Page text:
High numbers of deaths were expected in the region due to fragile health systems, lack of access to preventive measures, barriers to testing, and potentially vulnerable populations. But, according to WHO, Africa is the least affected region globally, with 1-5% of the world’s reported COVID-19 cases and 01% of the world’s deaths. Although comparisons are inaccurate, mortality rates have been lower compared with outbreaks of similar size elsewhere. Many hypotheses have been suggested for this paradox, including the sensitivity of the virus to ambient temperature, Africa’s comparatively young population, lower rates of obesity, and familiarity with infectious disease outbreaks.
Low levels of testing might be artificially lowering apparent infection rates. The situation in the continent is highly heterogeneous and progress varies considerably.
In February 2020, while many other countries were still dismissing the emerging outbreak, the African Union acted swiftly, endorsing a joint continental strategy in conjunction with WHO. The Africa Centres for Disease Control and Prevention had considerably expanded COVID-19 testing capabilities by the end of the month. Many African countries acted early, enforcing a lockdown and border closure. But these strict restrictions have not been without difficulty. Human rights organizations have voiced concerns about the abusive implementation of lockdowns by police and military, including in South Africa.
71% of Africans work in the informal sector and many have no financial reserves. Ghana, Uganda, Kenya, and other countries have initiated emergency programmes for the distribution of goods and Nigeria is also providing financial support to the most vulnerable people. Balancing the potential for food shortages, social unrest, and economic collapse, other countries, including Malawi and Ghana, have opted for no or only partial lockdowns. It is too early to fully understand the implications of these differing strategies, but the response of Tanzania has raised near-universal concern, with no case numbers released for weeks and the endorsement of unproven herbal remedies by President John Magufuli.
There is no room for complacency. Medical capacity within Africa will be rapidly overwhelmed if containment fails, but vertical efforts concentrated on this outbreak threaten other hard-won gains. As a result of this pandemic, 80 million children under the age of 1 year worldwide may be at risk of vaccine-preventable dis¬eases, as routine immunizations have been disrupted in many countries, including Chad, Ethiopia, Nigeria, and South Sudan. The focus on COVID-19 must not detract from continued action in other areas of health. Interrupted vaccination campaigns in DR Congo might have cost more lives than Ebola infection. Repeating this scenario with COVID-19 on a continental scale must be avoided. This pandemic should underline the importance of universal health coverage over narrow responses.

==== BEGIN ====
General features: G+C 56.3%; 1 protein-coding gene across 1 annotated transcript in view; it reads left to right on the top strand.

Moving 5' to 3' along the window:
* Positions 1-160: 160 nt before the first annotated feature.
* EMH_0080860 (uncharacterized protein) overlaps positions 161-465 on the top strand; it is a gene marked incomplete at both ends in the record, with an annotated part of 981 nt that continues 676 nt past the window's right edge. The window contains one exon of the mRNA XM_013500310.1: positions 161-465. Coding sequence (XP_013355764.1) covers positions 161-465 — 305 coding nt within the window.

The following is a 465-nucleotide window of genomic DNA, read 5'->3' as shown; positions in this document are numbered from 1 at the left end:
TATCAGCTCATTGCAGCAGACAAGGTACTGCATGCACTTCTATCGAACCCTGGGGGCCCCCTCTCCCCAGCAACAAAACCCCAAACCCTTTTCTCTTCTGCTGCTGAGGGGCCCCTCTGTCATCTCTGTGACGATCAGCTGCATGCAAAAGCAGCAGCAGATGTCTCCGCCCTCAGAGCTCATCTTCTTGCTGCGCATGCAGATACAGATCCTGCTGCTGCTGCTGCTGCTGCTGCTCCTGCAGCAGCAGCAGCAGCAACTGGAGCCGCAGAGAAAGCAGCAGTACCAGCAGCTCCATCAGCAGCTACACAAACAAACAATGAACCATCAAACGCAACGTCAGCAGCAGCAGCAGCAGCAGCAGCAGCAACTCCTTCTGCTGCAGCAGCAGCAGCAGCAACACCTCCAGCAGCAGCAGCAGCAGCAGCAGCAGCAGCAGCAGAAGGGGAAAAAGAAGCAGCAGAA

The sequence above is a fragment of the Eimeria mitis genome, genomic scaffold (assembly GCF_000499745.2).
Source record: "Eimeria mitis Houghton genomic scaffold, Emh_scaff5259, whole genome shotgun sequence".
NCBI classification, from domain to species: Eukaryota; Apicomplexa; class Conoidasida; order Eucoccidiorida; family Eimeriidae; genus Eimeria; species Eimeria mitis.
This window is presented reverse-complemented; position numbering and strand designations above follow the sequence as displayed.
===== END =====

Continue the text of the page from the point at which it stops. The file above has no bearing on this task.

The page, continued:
Despite a strong regional response, the repercussions of the global COVID-19 pandemic could hinder Africa’s capacity to minimize deaths and economic disruption. The closure of international borders, disruption of flights and supply chains, and export bans restrict the ability of African countries to procure personal protective equipment, diagnostics, and essential food items, risking disease spread and famine. Many countries have responded with local solutions, such as the development of cheap diagnostic tests in Senegal and establishing local supplies of masks in Ghana.
Actions including suspension of tariffs on health-care products, estab¬lishment of supply corridors, and the easing of restric¬tions on food exports recommended by the UN must be adopted quickly. The World Bank estimates that up to 60 million people will be pushed into extreme poverty by the end of the year. Global market changes will affect exports, including oil and tourism, with a substantial impact in Africa. The UN Secretary-General has called for a comprehensive global response package, including across the board debt standstill and restructuring to support Africa’s economic resilience.
There is still potential for disaster in Africa, especially as countries begin to ease the strictest lockdowns. The COVID-19 pandemic enforces global power structures. The rest of the world has a role in supporting and enabling an effective and safe response, but as much as Africa faces unique difficulties, it also has unique strengths. There have been many national successes and effective regional response. Future action needs to be Africa-led and the rest of the world should look to see what can be learned.